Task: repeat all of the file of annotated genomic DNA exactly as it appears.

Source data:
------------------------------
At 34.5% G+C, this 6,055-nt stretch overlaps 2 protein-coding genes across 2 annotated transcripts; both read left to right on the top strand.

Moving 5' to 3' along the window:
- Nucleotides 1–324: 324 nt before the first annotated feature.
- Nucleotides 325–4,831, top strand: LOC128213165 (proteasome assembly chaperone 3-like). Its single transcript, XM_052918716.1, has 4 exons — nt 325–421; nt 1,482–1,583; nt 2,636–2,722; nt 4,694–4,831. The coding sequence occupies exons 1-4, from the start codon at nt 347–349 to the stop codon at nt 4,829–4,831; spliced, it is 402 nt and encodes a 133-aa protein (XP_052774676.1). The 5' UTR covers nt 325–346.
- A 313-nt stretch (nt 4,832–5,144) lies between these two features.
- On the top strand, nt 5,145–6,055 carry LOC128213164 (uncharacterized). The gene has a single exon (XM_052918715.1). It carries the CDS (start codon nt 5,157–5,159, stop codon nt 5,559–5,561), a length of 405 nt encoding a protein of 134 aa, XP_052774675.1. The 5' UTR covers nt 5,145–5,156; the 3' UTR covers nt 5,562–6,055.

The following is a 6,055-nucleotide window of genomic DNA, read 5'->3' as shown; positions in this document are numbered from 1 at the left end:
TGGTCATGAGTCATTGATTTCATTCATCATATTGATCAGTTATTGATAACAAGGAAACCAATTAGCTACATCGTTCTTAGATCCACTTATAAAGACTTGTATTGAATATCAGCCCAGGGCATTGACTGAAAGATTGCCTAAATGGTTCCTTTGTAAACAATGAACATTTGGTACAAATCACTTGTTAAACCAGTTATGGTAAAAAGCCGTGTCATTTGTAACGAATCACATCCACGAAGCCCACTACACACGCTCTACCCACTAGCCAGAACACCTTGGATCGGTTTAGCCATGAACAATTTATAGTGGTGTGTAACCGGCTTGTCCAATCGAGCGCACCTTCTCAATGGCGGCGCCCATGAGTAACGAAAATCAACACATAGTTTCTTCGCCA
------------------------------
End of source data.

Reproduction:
At 34.5% G+C, this 6,055-nt stretch overlaps 2 protein-coding genes across 2 annotated transcripts; both read left to right on the top strand.

Moving 5' to 3' along the window:
- Nucleotides 1–324: 324 nt before the first annotated feature.
- Nucleotides 325–4,831, top strand: LOC128213165 (proteasome assembly chaperone 3-like). Its single transcript, XM_052918716.1, has 4 exons — nt 325–421; nt 1,482–1,583; nt 2,636–2,722; nt 4,694–4,831. The coding sequence occupies exons 1-4, from the start codon at nt 347–349 to the stop codon at nt 4,829–4,831; spliced, it is 402 nt and encodes a 133-aa protein (XP_052774676.1). The 5' UTR covers nt 325–346.
- A 313-nt stretch (nt 4,832–5,144) lies between these two features.
- On the top strand, nt 5,145–6,055 carry LOC128213164 (uncharacterized). The gene has a single exon (XM_052918715.1). It carries the CDS (start codon nt 5,157–5,159, stop codon nt 5,559–5,561), a length of 405 nt encoding a protein of 134 aa, XP_052774675.1. The 5' UTR covers nt 5,145–5,156; the 3' UTR covers nt 5,562–6,055.

The following is a 6,055-nucleotide window of genomic DNA, read 5'->3' as shown; positions in this document are numbered from 1 at the left end:
TGGTCATGAGTCATTGATTTCATTCATCATATTGATCAGTTATTGATAACAAGGAAACCAATTAGCTACATCGTTCTTAGATCCACTTATAAAGACTTGTATTGAATATCAGCCCAGGGCATTGACTGAAAGATTGCCTAAATGGTTCCTTTGTAAACAATGAACATTTGGTACAAATCACTTGTTAAACCAGTTATGGTAAAAAGCCGTGTCATTTGTAACGAATCACATCCACGAAGCCCACTACACACGCTCTACCCACTAGCCAGAACACCTTGGATCGGTTTAGCCATGAACAATTTATAGTGGTGTGTAACCGGCTTGTCCAATCGAGCGCACCTTCTCAATGGCGGCGCCCATGAGTAACGAAAATCAACACATAGTTTCTTCGCCA